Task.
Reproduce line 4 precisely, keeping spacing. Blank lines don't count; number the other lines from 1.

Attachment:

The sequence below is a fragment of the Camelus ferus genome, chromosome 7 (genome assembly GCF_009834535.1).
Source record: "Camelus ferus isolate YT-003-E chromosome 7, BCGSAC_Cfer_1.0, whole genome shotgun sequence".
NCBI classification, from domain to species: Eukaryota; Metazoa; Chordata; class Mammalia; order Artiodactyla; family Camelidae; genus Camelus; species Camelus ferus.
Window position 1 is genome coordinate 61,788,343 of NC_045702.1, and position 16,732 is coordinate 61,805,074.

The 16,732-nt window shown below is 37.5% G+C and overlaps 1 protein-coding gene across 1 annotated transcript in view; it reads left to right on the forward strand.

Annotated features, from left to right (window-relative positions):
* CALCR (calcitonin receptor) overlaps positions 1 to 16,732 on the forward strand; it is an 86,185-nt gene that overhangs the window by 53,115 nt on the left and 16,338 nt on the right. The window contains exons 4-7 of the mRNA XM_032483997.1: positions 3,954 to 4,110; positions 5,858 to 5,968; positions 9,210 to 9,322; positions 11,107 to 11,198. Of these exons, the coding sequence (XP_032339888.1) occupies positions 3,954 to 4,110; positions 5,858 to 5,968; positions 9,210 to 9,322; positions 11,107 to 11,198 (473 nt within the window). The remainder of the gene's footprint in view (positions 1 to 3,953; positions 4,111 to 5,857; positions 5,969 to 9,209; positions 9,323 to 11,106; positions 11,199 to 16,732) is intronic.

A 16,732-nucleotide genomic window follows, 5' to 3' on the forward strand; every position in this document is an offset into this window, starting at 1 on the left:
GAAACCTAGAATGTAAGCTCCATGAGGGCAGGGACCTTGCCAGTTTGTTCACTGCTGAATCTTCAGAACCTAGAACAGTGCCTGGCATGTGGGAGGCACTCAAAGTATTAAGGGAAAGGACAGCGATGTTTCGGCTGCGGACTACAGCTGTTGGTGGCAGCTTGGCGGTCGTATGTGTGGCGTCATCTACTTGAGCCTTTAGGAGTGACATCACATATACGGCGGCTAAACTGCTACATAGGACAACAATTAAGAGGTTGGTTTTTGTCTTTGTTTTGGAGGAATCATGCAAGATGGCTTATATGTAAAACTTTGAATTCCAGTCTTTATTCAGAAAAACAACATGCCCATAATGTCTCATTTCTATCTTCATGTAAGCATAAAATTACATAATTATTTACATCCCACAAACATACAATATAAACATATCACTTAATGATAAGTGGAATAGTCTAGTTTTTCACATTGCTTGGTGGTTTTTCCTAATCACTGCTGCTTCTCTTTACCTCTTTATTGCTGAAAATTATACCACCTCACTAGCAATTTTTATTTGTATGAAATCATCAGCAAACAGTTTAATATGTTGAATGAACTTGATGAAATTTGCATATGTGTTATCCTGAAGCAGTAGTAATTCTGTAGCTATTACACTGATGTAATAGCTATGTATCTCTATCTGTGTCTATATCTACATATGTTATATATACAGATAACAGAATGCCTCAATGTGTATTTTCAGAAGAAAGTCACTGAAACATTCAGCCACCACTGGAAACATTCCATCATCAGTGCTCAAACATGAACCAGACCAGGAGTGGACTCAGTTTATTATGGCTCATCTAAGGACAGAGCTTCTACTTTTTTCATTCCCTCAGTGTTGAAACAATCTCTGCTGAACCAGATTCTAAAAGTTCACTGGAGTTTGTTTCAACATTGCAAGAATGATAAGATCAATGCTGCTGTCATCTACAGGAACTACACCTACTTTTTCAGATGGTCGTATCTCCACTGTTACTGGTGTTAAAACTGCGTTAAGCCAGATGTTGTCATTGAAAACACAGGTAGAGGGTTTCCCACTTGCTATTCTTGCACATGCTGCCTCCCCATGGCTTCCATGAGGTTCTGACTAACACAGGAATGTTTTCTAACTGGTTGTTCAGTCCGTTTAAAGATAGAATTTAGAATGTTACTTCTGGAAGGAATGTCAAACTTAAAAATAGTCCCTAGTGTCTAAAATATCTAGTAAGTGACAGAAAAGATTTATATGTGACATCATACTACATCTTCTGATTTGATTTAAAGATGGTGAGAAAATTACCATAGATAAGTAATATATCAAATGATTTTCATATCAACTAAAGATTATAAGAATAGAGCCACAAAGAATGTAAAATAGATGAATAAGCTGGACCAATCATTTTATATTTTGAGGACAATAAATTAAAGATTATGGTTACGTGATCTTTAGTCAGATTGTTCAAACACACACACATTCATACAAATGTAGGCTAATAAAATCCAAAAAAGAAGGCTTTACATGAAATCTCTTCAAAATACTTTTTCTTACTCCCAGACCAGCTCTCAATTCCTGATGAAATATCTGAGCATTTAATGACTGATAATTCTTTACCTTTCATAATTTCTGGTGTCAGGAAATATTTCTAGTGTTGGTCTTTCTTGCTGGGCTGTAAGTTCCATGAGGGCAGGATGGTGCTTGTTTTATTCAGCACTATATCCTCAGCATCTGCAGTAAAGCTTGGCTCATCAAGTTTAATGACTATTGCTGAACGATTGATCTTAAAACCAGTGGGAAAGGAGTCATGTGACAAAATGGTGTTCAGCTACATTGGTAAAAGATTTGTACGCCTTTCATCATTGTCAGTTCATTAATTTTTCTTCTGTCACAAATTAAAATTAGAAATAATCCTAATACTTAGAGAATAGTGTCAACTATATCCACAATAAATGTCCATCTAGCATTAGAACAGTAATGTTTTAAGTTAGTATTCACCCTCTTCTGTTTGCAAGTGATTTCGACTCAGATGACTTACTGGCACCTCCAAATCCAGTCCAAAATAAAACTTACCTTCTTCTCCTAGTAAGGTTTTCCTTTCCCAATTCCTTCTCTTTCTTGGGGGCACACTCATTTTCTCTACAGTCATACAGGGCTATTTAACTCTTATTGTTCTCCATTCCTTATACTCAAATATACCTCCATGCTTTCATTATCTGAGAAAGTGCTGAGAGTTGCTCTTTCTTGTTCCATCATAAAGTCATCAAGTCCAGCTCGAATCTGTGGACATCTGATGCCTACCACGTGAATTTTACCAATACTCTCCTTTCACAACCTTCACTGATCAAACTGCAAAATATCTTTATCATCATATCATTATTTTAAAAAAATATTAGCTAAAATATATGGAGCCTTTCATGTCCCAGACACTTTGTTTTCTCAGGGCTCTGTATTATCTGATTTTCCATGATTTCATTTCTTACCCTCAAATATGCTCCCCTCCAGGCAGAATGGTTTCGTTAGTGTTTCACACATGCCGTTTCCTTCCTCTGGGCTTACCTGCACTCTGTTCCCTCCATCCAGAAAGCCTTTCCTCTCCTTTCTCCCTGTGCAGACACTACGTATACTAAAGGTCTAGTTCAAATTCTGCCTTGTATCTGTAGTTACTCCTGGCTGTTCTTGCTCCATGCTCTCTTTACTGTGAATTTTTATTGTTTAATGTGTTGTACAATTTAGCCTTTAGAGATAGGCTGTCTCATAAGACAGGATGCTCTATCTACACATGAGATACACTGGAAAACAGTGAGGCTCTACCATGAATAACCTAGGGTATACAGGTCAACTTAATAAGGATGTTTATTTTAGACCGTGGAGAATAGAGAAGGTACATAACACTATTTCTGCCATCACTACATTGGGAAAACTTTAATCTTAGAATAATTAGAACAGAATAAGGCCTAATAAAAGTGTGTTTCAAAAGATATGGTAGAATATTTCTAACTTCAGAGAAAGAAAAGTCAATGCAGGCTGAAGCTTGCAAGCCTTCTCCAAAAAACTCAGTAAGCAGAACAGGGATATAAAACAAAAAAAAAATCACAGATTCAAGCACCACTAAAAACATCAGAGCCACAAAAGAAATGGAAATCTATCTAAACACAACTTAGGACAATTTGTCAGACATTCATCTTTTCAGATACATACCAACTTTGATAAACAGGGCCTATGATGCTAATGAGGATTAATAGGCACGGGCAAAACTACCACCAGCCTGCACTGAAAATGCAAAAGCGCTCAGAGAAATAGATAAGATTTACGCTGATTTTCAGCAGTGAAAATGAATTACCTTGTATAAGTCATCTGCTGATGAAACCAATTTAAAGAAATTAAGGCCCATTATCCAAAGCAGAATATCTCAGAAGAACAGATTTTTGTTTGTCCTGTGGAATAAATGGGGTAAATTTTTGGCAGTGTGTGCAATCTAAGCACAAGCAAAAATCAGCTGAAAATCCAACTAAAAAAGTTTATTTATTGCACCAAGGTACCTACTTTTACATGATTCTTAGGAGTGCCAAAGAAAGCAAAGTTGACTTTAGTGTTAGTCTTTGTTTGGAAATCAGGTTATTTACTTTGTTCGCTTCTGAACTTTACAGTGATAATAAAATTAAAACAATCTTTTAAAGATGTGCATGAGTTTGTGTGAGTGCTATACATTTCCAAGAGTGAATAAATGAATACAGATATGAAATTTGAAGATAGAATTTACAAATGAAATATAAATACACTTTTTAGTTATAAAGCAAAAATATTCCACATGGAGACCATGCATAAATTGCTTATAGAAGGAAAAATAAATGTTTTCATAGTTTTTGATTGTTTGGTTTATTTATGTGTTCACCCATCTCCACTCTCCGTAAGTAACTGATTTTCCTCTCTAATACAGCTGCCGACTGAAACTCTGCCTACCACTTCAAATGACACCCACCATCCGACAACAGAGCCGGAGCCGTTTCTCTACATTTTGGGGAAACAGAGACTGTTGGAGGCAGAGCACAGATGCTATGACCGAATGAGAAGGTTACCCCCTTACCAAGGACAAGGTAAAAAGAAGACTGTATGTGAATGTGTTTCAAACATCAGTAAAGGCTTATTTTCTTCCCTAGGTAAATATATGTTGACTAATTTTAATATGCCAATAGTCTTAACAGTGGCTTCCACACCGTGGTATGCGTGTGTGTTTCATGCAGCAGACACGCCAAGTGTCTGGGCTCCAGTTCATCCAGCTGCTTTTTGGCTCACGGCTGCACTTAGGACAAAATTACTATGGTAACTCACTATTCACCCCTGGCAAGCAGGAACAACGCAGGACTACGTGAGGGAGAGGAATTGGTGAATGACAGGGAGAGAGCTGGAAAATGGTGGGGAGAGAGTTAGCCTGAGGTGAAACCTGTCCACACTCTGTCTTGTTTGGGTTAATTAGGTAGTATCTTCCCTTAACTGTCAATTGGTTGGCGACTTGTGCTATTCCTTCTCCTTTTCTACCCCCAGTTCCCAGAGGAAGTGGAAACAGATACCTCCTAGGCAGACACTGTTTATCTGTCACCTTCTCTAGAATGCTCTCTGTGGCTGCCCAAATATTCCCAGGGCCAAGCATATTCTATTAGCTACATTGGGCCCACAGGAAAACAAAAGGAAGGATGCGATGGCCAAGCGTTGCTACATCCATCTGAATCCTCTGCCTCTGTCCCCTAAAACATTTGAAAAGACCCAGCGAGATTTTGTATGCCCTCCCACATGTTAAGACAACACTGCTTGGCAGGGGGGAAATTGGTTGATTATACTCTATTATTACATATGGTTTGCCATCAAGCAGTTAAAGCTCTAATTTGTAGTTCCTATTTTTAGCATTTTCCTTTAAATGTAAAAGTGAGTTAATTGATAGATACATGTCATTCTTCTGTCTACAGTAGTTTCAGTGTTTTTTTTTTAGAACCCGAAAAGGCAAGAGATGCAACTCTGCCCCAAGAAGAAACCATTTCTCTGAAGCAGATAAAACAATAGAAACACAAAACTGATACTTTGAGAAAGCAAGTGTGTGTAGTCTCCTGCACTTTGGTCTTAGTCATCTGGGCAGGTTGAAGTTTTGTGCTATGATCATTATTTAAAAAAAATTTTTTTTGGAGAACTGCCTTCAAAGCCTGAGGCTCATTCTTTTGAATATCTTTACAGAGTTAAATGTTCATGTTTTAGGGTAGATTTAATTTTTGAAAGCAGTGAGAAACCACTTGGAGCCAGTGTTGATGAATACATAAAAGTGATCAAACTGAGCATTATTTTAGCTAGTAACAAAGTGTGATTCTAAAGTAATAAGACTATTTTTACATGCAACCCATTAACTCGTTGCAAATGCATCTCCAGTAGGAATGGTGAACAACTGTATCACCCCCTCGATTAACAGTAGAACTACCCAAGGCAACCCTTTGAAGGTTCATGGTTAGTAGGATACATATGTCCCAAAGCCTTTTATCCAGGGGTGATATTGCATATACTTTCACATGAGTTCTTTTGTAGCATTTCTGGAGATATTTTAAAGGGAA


Window position 1 is genome coordinate 61,788,343 of NC_045702.1, and position 16,732 is coordinate 61,805,074.